1967-68 | 1969 | 1970 | 1971 | 1972 | 1973 | 1974 | 1975 | 1976 | 1977 | 1978 | 1979 | 1980-81 | 1982-84 | 1987-89 | 1990-94 | 1995-98 | 1999-2001 | Home


February 1970

Click for full picture Click for full picture Click for full picture


"Where shall I start?" asked Jethro Tull's singer-man.

"At the beginning," I suggested.

"Well, I went through the usual things, a pretty unspectacular childhood of primary school, grammar school, O-levels and so on. Then I began to be aware of music which represented something immediate, pulsating and lively.

"Early Beatles and Stones was the first pop music I had any sympathy with. From there I went to Jimmy Reed, Howlin' Wolf and so on. I really dug Alexis Corner, and he led me to Mingus and Ornette Coleman. I also enjoyed Zoot Money and Graham Bond, although at the time I didn't realise how profound Bond's music was. But looking back now I can see it was just as important to me as the Stones or the Beatles."

Ian started learning guitar and began singing with a semi-pro group in his native Blackpool. This lasted for about a year before Ian came down to London, Luton to be exact. There he met Mick Abrahams and Clive Bunker, while Glenn Cornick had come down with him from the North. Within a week Jethro Tull was in existence, and they got a few gigs through Chris Wright whom Ian knew vaguely from Lancashire. At this time Clive and Mick both had full-time jobs — Mick was humping meat — and Ian too had to take a temporary job to stay alive.

"I took a job as a professional vacuum cleaner in a cinema in Luton," he revealed. "That's where I wrote the songs that I later put on to the first album. I worked in that cinema for about a month, cleaned it very thoroughly twice, and then didn't clean it any more. I'd start the machine up and sit down in the back stalls in a strategic position where I could see all the doors open before the manager could see me."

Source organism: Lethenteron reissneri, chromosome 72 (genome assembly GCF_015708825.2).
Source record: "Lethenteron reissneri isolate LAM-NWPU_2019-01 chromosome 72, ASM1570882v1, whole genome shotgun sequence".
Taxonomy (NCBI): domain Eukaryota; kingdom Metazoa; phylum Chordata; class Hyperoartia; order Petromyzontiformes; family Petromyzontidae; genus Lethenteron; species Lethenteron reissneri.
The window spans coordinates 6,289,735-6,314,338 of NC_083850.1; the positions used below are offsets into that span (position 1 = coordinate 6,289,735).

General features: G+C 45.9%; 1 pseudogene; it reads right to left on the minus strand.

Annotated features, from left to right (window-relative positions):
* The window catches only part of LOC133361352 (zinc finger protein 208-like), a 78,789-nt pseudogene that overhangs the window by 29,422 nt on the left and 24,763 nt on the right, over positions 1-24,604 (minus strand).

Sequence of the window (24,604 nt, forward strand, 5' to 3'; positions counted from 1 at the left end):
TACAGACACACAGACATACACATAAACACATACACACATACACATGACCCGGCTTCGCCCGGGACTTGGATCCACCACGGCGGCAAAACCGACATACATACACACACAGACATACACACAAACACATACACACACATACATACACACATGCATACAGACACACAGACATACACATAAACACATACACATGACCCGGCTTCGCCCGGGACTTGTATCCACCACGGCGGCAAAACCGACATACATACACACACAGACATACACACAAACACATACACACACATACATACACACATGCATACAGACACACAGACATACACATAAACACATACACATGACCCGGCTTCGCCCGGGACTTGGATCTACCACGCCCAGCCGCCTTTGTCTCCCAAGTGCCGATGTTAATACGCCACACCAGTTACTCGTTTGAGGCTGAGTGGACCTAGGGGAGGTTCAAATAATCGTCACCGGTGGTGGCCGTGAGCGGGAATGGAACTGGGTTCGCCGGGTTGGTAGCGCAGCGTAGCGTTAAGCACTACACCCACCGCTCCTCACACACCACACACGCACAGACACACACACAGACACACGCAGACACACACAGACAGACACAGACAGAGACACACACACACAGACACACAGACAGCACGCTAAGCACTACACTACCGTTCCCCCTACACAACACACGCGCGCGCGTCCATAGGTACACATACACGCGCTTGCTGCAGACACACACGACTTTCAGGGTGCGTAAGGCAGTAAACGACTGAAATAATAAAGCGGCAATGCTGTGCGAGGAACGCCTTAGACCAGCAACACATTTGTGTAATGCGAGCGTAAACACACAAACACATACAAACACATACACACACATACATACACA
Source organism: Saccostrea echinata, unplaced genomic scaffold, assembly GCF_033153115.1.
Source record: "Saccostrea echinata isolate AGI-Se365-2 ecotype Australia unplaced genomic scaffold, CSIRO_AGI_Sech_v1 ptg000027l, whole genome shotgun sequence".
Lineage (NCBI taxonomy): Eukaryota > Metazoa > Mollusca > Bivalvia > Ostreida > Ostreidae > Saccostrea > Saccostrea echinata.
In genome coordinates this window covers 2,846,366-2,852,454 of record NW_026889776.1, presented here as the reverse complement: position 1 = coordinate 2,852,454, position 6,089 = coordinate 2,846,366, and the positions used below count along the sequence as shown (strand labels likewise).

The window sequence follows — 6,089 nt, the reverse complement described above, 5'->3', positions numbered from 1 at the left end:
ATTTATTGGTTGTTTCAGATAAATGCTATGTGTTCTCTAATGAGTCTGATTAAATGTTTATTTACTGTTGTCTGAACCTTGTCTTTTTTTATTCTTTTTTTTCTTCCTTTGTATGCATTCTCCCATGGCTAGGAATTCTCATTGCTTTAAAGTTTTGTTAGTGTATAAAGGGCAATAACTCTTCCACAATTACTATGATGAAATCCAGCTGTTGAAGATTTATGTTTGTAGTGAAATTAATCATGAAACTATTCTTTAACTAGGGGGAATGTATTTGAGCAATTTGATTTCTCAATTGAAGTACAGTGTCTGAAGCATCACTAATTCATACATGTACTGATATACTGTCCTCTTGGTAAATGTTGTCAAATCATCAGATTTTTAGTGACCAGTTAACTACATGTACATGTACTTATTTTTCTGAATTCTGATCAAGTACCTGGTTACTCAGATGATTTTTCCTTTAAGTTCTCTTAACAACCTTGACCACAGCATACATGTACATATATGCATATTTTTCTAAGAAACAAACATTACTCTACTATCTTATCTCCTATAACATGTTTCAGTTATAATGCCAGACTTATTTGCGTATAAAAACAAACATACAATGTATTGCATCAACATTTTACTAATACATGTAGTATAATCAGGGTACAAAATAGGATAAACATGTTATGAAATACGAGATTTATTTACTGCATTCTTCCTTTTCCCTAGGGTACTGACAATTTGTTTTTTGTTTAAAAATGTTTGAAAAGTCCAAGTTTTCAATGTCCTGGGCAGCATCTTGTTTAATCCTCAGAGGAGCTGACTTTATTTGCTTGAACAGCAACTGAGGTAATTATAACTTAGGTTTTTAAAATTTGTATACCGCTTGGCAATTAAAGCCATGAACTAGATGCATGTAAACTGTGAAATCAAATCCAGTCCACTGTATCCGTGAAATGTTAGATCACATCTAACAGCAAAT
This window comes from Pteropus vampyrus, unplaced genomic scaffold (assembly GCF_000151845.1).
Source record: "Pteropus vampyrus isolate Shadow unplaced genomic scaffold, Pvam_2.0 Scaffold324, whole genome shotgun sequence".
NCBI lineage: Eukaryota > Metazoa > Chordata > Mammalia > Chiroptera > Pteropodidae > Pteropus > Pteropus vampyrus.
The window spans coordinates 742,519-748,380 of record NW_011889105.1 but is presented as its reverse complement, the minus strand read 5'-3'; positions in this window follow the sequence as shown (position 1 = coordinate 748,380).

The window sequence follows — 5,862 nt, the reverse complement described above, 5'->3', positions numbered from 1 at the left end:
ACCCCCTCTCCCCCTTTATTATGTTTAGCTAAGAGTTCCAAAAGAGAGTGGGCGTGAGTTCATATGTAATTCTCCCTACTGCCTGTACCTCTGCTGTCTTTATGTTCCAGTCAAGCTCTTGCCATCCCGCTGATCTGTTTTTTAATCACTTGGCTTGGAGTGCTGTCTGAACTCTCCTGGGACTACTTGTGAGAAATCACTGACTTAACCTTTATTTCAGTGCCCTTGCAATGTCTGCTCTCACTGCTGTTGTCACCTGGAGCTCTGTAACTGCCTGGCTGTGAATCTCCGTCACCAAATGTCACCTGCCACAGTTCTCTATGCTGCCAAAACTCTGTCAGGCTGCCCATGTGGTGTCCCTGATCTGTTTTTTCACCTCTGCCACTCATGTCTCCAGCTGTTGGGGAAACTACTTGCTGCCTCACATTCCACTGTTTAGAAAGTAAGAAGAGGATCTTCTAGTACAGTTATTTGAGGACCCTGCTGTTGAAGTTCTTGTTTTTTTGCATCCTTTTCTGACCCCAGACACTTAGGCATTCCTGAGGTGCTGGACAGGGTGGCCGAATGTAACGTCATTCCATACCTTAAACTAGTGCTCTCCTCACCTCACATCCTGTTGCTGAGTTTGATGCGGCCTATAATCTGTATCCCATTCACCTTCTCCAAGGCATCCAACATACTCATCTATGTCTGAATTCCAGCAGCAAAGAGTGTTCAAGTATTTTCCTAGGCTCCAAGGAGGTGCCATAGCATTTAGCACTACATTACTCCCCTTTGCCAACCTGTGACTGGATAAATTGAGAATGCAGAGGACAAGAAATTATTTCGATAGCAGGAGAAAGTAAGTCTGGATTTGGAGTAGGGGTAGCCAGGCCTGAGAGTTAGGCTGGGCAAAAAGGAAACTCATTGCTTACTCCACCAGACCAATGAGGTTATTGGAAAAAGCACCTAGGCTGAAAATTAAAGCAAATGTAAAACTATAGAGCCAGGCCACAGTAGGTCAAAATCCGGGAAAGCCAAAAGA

Then Ian and the others packed in their jobs as the band started working in the small blues clubs up and down the country, which they found hard going at first.

"We were enthusiastic but not very good," Ian recalled. "It took two or three times in a place before people liked us. I think the Marquee was the first place we got any acclaim, where we could say we had a following."

But through playing the Sunbury Festival in the summer of 1968, Jethro Tull became established. There were all the people who'd seen them in the small clubs and the reception was fantastic.

"At Sunbury we saw that all the little clubs — which seemed to add up to nothing very much — meant something altogether."


From there Jethro Tull went from strength to strength, with Ian, dressed in a huge army greatcoat, adding humour to the act at a time when progressive groups were taking themselves very very seriously so that people would know they were 'underground' and not mohair and frills.

"Then we had problems with Mick," Ian continued. "We started writing very different songs and we couldn't play each other's material. Mick didn't want to travel abroad or work more than four nights a week — which the rest of us did. So we parted, not particularly amicably, but it wasn't too bad. I think it was by far the best decision as far as Mick's concerned. He has a lot of very good ideas of his own and he needs the right people to work with. Having found them, I think he's achieved a lot more personal satisfaction."

And so Jethro Tull continued with new guitarist Martin Barre, and last year found themselves in the Top twenty with 'Living In The Past' and 'Sweet Dream'. As a result of these hits, it became a familiar sight to see Ian leaping around on Top Of The Pops, which inevitably upset some of the group's old fans, who declared that Ian and Co. had sold out to the teeny boppers.

"There is an interest in our music among the younger kids and I'm glad to see it," continued Ian. "But I'm sure the people who come to see us are, for the most part, people who bought the albums and saw us at Sunbury. There are others who wouldn't have bought the Stand Up album because they say we're a pop group. Well of course we're a pop group, but I don't think they'll find any deviation from our attitude of playing music for people who'll listen.